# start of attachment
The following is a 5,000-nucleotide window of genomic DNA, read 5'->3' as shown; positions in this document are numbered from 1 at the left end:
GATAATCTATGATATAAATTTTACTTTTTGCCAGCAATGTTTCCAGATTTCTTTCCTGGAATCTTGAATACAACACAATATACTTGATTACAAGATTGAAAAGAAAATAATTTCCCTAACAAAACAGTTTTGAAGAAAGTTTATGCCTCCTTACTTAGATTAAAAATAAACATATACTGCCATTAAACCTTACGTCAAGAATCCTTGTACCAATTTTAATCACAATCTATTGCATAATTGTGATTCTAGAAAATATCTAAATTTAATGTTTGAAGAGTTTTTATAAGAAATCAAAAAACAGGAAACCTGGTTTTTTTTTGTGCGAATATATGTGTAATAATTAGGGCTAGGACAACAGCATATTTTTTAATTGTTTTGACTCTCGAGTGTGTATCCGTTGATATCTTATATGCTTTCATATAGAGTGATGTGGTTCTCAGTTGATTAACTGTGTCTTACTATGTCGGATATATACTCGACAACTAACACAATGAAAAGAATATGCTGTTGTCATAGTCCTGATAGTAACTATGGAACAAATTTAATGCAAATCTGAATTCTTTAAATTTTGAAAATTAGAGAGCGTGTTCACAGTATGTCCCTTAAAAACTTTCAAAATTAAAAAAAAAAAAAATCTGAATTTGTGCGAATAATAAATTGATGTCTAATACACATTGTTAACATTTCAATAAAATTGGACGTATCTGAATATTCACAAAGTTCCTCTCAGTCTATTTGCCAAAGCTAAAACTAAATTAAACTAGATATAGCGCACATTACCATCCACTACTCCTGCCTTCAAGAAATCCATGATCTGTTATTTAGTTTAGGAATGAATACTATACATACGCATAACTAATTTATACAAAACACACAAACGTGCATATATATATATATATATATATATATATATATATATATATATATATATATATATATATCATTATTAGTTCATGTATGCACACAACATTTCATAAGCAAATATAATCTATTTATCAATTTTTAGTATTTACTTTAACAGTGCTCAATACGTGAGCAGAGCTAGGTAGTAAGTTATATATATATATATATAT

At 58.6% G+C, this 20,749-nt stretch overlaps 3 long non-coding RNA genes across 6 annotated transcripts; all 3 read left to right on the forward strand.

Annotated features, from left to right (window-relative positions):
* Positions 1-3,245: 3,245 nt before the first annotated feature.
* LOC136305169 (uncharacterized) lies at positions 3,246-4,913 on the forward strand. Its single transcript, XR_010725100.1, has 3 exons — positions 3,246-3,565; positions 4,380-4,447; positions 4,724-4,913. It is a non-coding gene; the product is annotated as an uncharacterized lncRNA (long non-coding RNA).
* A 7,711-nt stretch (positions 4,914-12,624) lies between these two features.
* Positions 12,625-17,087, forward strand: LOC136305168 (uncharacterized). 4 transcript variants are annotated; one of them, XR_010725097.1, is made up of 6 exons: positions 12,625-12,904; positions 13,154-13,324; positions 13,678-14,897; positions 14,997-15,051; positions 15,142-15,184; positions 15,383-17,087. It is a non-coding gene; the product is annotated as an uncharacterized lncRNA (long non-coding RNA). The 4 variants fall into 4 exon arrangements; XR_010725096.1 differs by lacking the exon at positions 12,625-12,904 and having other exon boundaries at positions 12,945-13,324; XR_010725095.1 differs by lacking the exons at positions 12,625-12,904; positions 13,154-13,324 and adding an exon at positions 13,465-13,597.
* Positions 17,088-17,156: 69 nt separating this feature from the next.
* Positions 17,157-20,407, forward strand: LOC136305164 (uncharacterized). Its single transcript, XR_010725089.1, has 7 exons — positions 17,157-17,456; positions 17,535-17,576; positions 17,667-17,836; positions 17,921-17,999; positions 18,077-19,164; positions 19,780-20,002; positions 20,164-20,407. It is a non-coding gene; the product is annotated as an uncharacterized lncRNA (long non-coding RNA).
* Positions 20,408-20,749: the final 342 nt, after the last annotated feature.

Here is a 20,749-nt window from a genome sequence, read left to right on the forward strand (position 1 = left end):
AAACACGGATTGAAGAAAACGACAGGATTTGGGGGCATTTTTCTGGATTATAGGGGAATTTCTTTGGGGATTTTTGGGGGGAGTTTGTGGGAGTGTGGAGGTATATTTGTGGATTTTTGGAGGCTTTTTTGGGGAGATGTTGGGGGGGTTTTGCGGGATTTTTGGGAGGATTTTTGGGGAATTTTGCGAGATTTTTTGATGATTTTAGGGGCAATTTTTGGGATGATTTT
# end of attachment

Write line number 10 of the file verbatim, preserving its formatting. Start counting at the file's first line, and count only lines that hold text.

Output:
* Positions 17,157-20,407, forward strand: LOC136305164 (uncharacterized). Its single transcript, XR_010725089.1, has 7 exons — positions 17,157-17,456; positions 17,535-17,576; positions 17,667-17,836; positions 17,921-17,999; positions 18,077-19,164; positions 19,780-20,002; positions 20,164-20,407. It is a non-coding gene; the product is annotated as an uncharacterized lncRNA (long non-coding RNA).